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Malignant hypertension and the hypertensive crisis: handling all hazards

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Malignant hypertension and the hypertensive crisis: handling all hazards DONALD G VIDT, MD Malignant hypertension, although a rather uncommon clinical syndrome, can be very dramatic in presentation and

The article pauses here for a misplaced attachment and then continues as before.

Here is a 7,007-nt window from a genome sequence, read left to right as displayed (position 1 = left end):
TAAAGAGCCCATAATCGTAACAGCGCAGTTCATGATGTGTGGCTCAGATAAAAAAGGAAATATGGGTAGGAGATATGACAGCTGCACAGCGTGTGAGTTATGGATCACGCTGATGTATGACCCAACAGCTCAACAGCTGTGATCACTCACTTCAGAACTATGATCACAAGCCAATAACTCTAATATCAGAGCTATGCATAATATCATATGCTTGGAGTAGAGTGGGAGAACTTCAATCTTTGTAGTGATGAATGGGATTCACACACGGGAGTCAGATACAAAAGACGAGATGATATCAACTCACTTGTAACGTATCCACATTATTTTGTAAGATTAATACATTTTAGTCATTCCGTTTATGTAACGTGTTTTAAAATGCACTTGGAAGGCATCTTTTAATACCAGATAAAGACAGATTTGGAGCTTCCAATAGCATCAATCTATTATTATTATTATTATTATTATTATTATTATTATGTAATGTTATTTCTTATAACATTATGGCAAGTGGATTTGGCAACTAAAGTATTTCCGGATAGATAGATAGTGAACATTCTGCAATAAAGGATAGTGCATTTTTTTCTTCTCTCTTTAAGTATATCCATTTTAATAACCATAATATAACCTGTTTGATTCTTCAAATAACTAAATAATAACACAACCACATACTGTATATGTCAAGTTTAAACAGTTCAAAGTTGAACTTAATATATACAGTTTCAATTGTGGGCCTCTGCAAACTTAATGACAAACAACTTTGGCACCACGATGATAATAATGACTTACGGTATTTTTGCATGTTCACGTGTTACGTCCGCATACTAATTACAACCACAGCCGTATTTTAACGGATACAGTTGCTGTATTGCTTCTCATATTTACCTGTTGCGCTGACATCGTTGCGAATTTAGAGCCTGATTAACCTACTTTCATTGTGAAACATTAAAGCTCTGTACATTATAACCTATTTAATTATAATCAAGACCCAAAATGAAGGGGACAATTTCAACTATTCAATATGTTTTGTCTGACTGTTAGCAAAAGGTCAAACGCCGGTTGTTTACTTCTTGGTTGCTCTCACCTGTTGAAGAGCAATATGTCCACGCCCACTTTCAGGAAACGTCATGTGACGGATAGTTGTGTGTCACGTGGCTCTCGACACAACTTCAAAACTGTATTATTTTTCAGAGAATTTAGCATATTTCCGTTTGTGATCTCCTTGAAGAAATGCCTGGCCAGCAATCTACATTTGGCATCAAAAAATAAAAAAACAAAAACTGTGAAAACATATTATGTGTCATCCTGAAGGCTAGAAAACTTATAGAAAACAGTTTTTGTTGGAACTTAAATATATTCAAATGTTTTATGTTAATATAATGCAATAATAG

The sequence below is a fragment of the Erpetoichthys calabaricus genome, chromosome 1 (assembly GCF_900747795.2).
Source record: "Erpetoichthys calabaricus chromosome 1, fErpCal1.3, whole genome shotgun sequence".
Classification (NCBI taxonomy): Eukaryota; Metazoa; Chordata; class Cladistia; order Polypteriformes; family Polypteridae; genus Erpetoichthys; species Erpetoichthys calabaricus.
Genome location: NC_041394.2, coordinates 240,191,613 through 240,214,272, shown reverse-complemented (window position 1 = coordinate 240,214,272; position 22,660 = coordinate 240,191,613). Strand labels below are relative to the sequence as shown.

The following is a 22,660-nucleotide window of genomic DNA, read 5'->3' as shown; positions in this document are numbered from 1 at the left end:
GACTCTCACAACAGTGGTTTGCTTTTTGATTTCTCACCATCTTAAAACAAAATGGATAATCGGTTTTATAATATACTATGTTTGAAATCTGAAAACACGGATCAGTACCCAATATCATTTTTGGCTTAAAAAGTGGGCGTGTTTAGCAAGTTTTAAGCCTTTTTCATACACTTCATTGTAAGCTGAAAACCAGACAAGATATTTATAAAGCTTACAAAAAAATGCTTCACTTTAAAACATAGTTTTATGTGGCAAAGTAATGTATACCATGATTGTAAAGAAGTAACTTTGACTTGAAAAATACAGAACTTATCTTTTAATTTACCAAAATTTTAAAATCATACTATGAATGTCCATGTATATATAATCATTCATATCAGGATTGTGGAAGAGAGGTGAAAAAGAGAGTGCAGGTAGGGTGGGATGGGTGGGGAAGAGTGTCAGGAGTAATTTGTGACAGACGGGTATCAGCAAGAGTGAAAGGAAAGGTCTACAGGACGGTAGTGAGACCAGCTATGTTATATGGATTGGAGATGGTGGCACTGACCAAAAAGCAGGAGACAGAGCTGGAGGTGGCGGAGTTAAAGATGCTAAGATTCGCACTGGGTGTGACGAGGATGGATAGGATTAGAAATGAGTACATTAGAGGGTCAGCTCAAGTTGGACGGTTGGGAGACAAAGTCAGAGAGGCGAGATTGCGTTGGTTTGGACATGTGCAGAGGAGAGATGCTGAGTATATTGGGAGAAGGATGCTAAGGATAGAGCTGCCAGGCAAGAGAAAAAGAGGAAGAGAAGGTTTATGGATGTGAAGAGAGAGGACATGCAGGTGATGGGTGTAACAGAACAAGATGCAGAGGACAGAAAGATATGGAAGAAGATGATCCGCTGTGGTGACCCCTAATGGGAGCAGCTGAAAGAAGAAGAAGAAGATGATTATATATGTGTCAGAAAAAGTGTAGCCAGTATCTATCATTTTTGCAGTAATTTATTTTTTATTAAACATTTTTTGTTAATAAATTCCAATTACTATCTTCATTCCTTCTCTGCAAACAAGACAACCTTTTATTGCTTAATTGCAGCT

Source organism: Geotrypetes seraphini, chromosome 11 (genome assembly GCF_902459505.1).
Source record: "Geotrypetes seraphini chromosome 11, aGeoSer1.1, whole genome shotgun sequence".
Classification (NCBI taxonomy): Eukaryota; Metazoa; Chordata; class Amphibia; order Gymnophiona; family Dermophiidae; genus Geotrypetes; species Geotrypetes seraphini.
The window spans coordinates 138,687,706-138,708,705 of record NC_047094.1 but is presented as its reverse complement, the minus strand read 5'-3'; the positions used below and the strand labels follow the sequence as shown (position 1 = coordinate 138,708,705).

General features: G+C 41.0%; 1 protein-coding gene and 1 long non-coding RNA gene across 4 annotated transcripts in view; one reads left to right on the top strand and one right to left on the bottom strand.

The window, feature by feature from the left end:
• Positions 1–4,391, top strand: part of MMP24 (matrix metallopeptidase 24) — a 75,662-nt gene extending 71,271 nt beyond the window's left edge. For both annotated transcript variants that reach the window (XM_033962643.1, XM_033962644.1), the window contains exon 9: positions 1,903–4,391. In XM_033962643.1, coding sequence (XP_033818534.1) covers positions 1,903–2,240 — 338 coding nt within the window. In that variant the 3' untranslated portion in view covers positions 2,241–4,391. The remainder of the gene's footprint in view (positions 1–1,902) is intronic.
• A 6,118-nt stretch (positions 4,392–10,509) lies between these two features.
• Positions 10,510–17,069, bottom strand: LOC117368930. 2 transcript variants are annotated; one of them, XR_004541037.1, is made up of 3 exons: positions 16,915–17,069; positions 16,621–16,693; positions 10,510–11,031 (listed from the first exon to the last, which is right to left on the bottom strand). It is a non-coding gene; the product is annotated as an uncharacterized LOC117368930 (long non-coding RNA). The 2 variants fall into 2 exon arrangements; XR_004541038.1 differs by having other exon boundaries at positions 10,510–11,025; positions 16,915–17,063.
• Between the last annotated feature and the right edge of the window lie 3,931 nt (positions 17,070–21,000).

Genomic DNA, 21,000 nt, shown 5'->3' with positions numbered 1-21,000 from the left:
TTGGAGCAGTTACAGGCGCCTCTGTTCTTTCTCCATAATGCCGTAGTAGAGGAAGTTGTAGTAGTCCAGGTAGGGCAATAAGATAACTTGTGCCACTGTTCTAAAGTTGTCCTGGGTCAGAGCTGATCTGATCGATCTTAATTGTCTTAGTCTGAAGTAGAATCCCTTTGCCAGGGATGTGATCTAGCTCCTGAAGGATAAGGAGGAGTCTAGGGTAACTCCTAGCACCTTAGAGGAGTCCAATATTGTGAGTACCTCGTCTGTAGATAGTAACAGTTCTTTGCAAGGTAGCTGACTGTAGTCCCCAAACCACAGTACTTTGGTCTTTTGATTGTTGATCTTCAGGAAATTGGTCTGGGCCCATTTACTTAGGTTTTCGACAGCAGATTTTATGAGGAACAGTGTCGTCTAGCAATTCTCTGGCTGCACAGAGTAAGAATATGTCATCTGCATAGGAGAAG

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Malignant hypertension and the hypertensive crisis: handling all hazards DONALD G VIDT, MD Malignant hypertension, although a rather uncommon clinical syndrome, can be very dramatic in presentation and requires immediate diagnosis and rapid treatment. This chapter is designed to cover the clinical approach to the patient with malignant hypertension, and describe a rational approach to the patient with a hypertensive crisis. It is important to recognize that these two entities are not necessarily synonymous (Table i). In fact, the initial approaches to the therapy of malignant hypertension and to a true hypertensive emergency such as hypertensive encephalopathy may be quite different. Signs and clinical findings of malignant hypertension There are some characteristic clinical findings in a patient with malignant hypertension, relating primarily to the target organs that are typically involved in the course of aggressive hypertensive disease. All patients with this degree of hypertension will, of course, have marked elevation in diastolic pressure, which often exceeds 140 mm Hg. One will almost always see left ventricular hypertrophy by clinical examination, electrocardiogram (ECG), or X-ray, and often congestive heart failure and/or pulmonary oedema. Histopathologically, severe arteriolar sclerosis and fibrinoid necrosis in various vascular beds are typical. This is probably best seen in the vascular bed of the kidney and undoubtedly contributes to the azotaemia and progressive renal failure. However, the patient with a hypertensive crisis, because of the abrupt onset of the syndrome (as opposed to long-standing malignant hypertension) may or may not have renal failure. Thus, the absence of azotaemia does not necessarily rule out a hypertensive crisis. The central nervous system manifestations of accelerated or malignant hypertension will usually include headache, dizziness, blurring of vision, or retinopathy, and may at times progress to the typical syndrome of hypertensive encephalopathy. The hallmark of hypertensive encephalopathy is the change in mental status. Altered consciousness from irritation to obtundancy, from agitation to coma transient ischaemic attacks with occasional blindness, and changing focal neurological signs may all occur. velops hypertensive encephalopathy or another type of hypertensive crisis may or may not have advanced funduscopic changes, simply because the hypertensive crisis has progressed so rapidly that he may not have had time to develop the hallmark funduscopic changes. However, you will always see at least marked arterial spasm and/or retinal sheening in these individuals. Initial evaluation My approach to the patient with malignant hypertension depends, in large part, upon the degree of target organ involvment. Does the patient have an encephalopathic picture? Is the patient in pulmonary oedema or intractable heart failure? Does the patient have rapidly progressive renal failure in association with his hypertension? These are some of the questions Careful ophthalmoscopy is of critical importance in the accurate diag- that you must ask and answer as you examine the patient. There are some nosis of malignant hypertension. The clinical characteristics that help us to fundus may show marked arterial constriction or spasm in addition to the initially distinguish the patient with malignant hypertension from the one cotton-wool type of exudates and the who has progressed to a syndrome that flame-shaped haemorrhages, which we might define as a true hypertensive are characteristic of accelerated hypertension, as well as the oedema of the crisis. Typically, the onset of malignant hypertension is rather insidious. optic disc, or papilledema, that has It usually occurs in the context of established hypertension, either of the been considered classical of group 4 funduscopic changes of malignant essential variety, or secondary to some hypertension. The patient who deother problems such as renal parenchymal disease. The hypertension and Dr Vidt is head of the clinical section in the department of hypertension and nephrology target at organ involvment progress The Cleveland Clink Foundation, in the gradually, usually over a period of USA. weeks and often months. On the other This article has been adapted from a CME text published by Academic Press, specially hand, the onset of a typical hypertensive crisis (eg hypertensive en- for Modern Medicine. cephalopathy) is rather abrupt, usually File under 7/12 in the Index Modem Medic ine /September dbumsajl irewew TABLE 1 Malignant hypertension or hypertensive crisis?: spotting the clues Malignant hypertension Insidious onset; hypertension and target organ involvement progress gradually, over a period of weeks or months Azotaemia and progressive renal failure common Funduscopic changes common; arterial constriction or spasm, cotton-wool type exudates, flame-shaped haemorrhages, oedema of optic disc Blood pressure usually can be lowered within 24 to 72 hours, often with oral therapy Hypertensive crisis Abrupt onset, usually in matter of hours, rarely more than 24 hours May or may not have azotaemia and renal failure May or may not have funduscopic changes; marked arterial spasms and/or retinal sheening, at least Requires immediate reduction of blood pressure, often with intramuscular or intravenous drugs It untreated, 50% mortality within six months, 100% within one to two years in a matter of hours rarely more than 24. This may be the most important clinical distinction between the two. Blood pressure is markedly elevated in both cases, usually 130 to 140 mm Hg diastolic or higher. It is extremely important to differentiate clinically between malignant hypertension and hypertensive crisis, since the prognosis of these conditions differs significantly. A true hypertensive emergency is often fatal within a matter of hours or several days, whereas most patients with malignant hypertension, if untreated, will die within six months (50% mortality in six months and 100% mortality within one to two years). Obviously, the risk of sudden death in a patient with a hypertensive crisis will alter our choice of therapy. Whereas the pauent with a hypertensive crisis will require immediate reduction of blood pressure, often via the administration of intramuscular or intravenous drugs, the pauent with malignant hypertension who has not reached a crisis can often be treated with oral therapy. Usually, lowering blood pressure to a safer level within 24 to 72 hours will be sufficient in this pauent. Treatment Regardless of whether a patient has malignant hypertension or a hypertensive crisis, some of the initial management should be the same. The doctor must realize that the patient with malignant hypertension may rapidly progress to frank hypertensive crisis. The patient must be treated in the hospital and probably best managed in an intensive care-type environment, if available. Your initial evaluation should be brief, rather than extensive. Our initial evaluation includes a brief history, and a physical examination, aimed primarily at the target organs classically involved in hypertension to determine the degree of involvement. 1-2 In addition, we like to see a plasma catecholamine and/or spot urine for metanephrine because of all Often fatal within matter of hours or days the secondary types of hypertension, pheochromocytoma responds poorly to the usually administered antihypertensive agents. Since specific alphablockers for high-catecholamine hypertension are available, I would like to identify that patient early. After a brief evaluation, the doctor should proceed to initiate therapy to lower blood pressure, without waiting for results of all his studies. After early treatment and reduction of blood pressure to safer levels, further diagnostic evaluation may be undertaken, in an attempt to delineate the underlying cause of that patient's hypertensive disease. Oral therapy of malignant hypertension If the patient has malignant hypertension, and it is determined that the situation is not critical, then oral antihypertensive therapy can be initiated in several ways. This essentially consists of the step-care approach to Modem Medic ine /September elweal irwifcw hypertension similar to that recommended for the treatment of the pauent with asymptomatic essential hypertension, the difference being that in the asymptomatic mild or moderate hypertensive, one would begin with single-drug therapy. This would be followed by the addition of a second or third drug over a period of weeks or several months. Obviously, the pauent with malignant hypertension and a diastolic pressure in excess of 120 to 130 mm Hg or more is most unlikely to respond to single-drug therapy. Our approach to that pauent is still simple, except that instead of initiating therapy with a diuretic alone, we would start with at least two-drug therapy (Table 2). We may elect to initiate therapy with an optimal dose of a diuretic plus a sympathetic inhibitor. It might be methyldopa (Aldomet) or clonidine (Catapres), or perhaps one of the beta-blocking drugs such as propranolol HC1 (Inderal), metaprolol tartrate (Lopresor), nadolol (Corgard), atenolol (Tenormin), or timolol (Blocadren). I would start these agents not necessarily in optimal dosage, but certainly in significant dosage. Instead of waiting a week or a month between increments, we may wait only 24 to 48 hours between them and rapidly advance the dosage to achieve control. If the hypertension is severe enough, you might initiate treatment with triple-drug therapy (in this case, however, it might be wise to start with an intravenous hypotensive agent). You might first introduce an effective diuretic coupled with a sympathetic inhibitor accompanied by a direct vasodilating drug such as hydralazine HC1 (Apresoline), or you might prefer to use, as a third-step agent, prazosin HC1 (Minipress), a drug with postsynaptic alpha-blocking properties. Both of these regimens have proved to be very efficient in the patient with malignant hypertension. The use of an optimal dose of a thiazide diuretic combined with methyldopa or clonidine and with hydralazine, particularly in patients with minimal impairment of renal function, will often bring pressures down within 24 to 48 hours. If, on the other hand, that patient has significant impairment in renal function, we would opt for a loop diuretic such as furosemide (Lasix) because of its greater diuretic and natriuretic potency when combined with a sympathetic inhibitor and possibly a vasodilator. For the patient resistant to this regimen, the potent vasodilator minoxidil may be substituted for hydralazine. Minoxidil may be considered a super hydralazine because it is an extremely potent vasodilator, and, as Stepl TABLE 2 is true for hydralazine, should always be used in combination with a diuretic to prevent sodium and water retention, and preferably with a betablocker to prevent the reflex tachycardia that is typical of direct vasodilating agents. This triple combination comprises an effective regimen in patients with otherwise resistant malignant hypertension. Guanethidine (Ismelin) is a potent adrenergic-inhibiting agent and may be added or substituted for the step II drug if the initial steps in therapy are Drugs for the treatment of malignant hypertension Chlorthalidone (Hygroton) Metolazone (Zaroxolyn) or Hydrochlorothiazide* (Dichlotride, et al) Furosemide (Lasix)t ADD mg/day Step 2 Clonidine (Catapres) 0,2-2,4 Methyldopa (Aldomet) Atenolol (Tenormin) ; Metoprolol tartrate (Looresor) $ Nadolol (Corgard) $ Propranolol HCI (Inderal) $ Timolol (Blocadren) 20-60$ Prazosin HCI (Minipress) 1-20$ Step 3 Step 4 ADD Hydralazine (Apresoline) Minoxidil ADD Guanethidine sulphate (Ismelin) SUBSTITUTE II ,5-300 Step 5 Captopril (Capoten) * Numerous preparations available in class of thiazide diuretics. t If creatinine 3,0 mg/dl, substitute furosemide mg/ day; may be given in two to four divided doses. t Exact dosage range not yet determined. May be used as a step 3 drug if not added in step 2. May substitute minoxidil in resistant cases. ICaptopril may be substituted for other therapy, usually administered three times daily. Source: Dr Vidt Modem Medicine /September ineffective. In patients with impaired renal function, guanethidine is best avoided as adverse effects, particularly orthostatic hypertension, may be exaggerated. Captopril (Capoten) 6 is the first of a new generation of oral angiotensinconverting enzyme inhibitors. This agent effectively blocks the conversion of angiotensin I to the potent vasopressor peptide angiotensin II and also blocks the degradation of vasodilator bradykinins. Captopril has been approved for use in hypertensive patients who are resistant to or do not tolerate traditional antihypertensive therapy. The final place of captopril in the treatment of hypertension may ultimately depend on further clarification of its adverse effects profile. It is desirable to discontinue other therapy for one week prior to initiating captopril to avoid severe hypotensive reactions with initiation of this agent. In severe or resistant hypertensives, addition of a diuretic and at times an adrenergicblocking agent as well will be required. The dosage of captopril must be carefully individualized according to each patient's clinical response and careful adjustment of dosage intervals will be required in patients with impaired renal function. Emergency management of hypertensive crisis But what happens if you determine that your patient has a hypertensive crisis, or if you feel that the patient's blood pressure should be controlled not within 48 to 72 hours, but within a TABLE 3 Drugs for the treatment of hypertensive crises Preparation Direct vasodilators Hydralazine (Apresoline) /20 mlf Diazoxide (Hyperstat) 300 (bolus) or (minlbolus); repeat q5-15min Sodium nitroprusside Sympathetic inhibitors Reserpine (Serpasil) /1-5 Ganglion-blocking agent Trimethaphan camsylate (Arfonad) Methyldopa (Aldomet) /100 ml* Phentolamine (Regitine) (rapidly) Modem Medic ine /September * Start with smallest dose listed. t Inject from syringe at rate of 1 ml/min until desired effect is obtained, t Infuse over period of 30 to 60 minutes. For pheochromocytoma; also for monoamine oxidase crises and clonidine (Catapres) withdrawal. Source: DG Vidt, RW Gifford. Cleve Clin Q 1978;45: cikmcajl rewfew. matter of minutes to several hours? Then you have committed yourself to the use of parenteral drugs. 3 4 This may include the patient with hypertensive encephalopathy complicating underlying chronic hypertensive disease, or the occasional crisis associated with intractable heart failure or pulmonary oedema. It may also include the patient with a pheochromocytoma, or the severe hypertensive crisis that occurs with glomerular nephritis or convulsive eclampsia of pregnancy. We will also occasionally see this in association with severe head injuries and rarely as a complication of severe, usually 60 to 70%, body burns. There are several drugs to choose from for the treatment of hypertensive crisis (Table 3). One may opt for a catecholamine depletor such as reserpine (Serpasil), which can be given intramuscularly, or ganglionic blocking agents such as trimethaphan camsylate (Arfonad). These drugs are rarely used today for treatment of chronic essential hypertension, but they still have limited use in the treatment of hypertensive crises. Or you may choose methyldopa, which is available for intravenous administration, or the alpha-blocker phentolamine (Regitine), which is reserved for the treatment of hypertension associated with high circulating catecholamines of a pheochromocytoma or in patients on monoamine oxidase inhibitors, and rarely in patients following the abrupt discontinuation of the central-acting drug clonidine. The other major category of parenteral agents available is the direct vasodilating drugs: hydralazine, which may be administered intramuscularly or intravenously, or two very potent vasodilators, diazoxide (Hyperstat), which is given by intermittent, rapid bolus injections or possibly sodium nitroprusside, administered by continous intravenous infusion. Once committed to parenteral therapy, you must still determine how rapidly to lower the blood pressure, which may dictate the drug to be used. For instance, sodium nitroprusside given by intravenous infusion is capable of lowering blood pressure within a matter of seconds to several minutes. Diazoxide has its maximal hypotensive effect within three to five minutes following a rapid bolus administration. On the other hand, reserpine given intramuscularly will exert its antihypertensive effect two to three hours following its administration. Similarly, methyldopa given intravenously has a lag time of two to three hours between administration and effective hypotensive action. Between these extremes, an intramuscular dose of a ganglionic blocker or of hydralazine If the patient is in the ICU where close monitoring is possible, you can use rapidly acting agents but if he's on the ward without constant supervision, you might choose a slower-acting agent. will probably begin to lower pressure within 20 to 30 minutes, or within 10 to 15 minutes if given intravenously. The second decision to be made, related to the first, is the route of administration. Some of these drugs, such as sodium nitroprusside and diazoxide, can only be given intravenously, whereas the other agents discussed present several choices for route of administration: intramuscularly with reserpine, intramuscularly or intravenously for a ganglionic blocker such as trimethaphan or a vasodilator like hydralazine. Another factor that may contribute to the decision is the available facilities. If close monitoring is available (eg in the ICU), you can utilize the rapidly acting agents, but if the patient is on the ward, where you cannot be assured of constant bedside supervision, you may elect to utilize an agent that is effective more slowly, and may be given by the intramuscular or intermittent IV route. Diazoxide I must admit that my own preferences in patients with a hypertensive crisis lie primarily with two direct vasodilators, diazoxide and sodium nitroprusside, because these two agents have proved themselves effective in a much higher percentage of hypertensive crises, regardless of the aetiology or severity of the hypertension, or the patient's level of renal function. Diazoxide can yield a precipitous reduction in blood pressure within three to five minutes following the intravenous administration of a 300-mg bolus. The maximum hypotensive response usually occurs within five minutes, and the blood pressure will not usually go any lower. 5 Side effects The precipitous reduction in blood pressure following an IV bolus of diazoxide can create some serious problems, and probably constitutes the major drawback of this drug, especially in patients with cerebral or coronary insufficiency. Indeed, there have been a number of case reports of completed strokes or myocardial infarctions following large bolus treatment with diazoxide. In these patients, it is advisable to titrate the blood pressure with small (50- or 75-mg) boluses. I have used this mode of administration in approximately 50 high-risk hypertensive patients with cerebral and/or coronary disease, with effective hypotensive management in 85% to 90% without complications. Thus, in the high-risk patient, this minibolus administration is the method of choice. Sodium nitroprusside Sodium nitroprusside is the most predictably effective hypotensive agent available. No type of hypertension is known to be refractory to sodium nitroprusside. Instantaneous onset of action can be a definite advantage, and careful adjustment of the infusion rate allows you to titrate the blood pressure to any level. This is particularly advantageous in the patient with an intracrania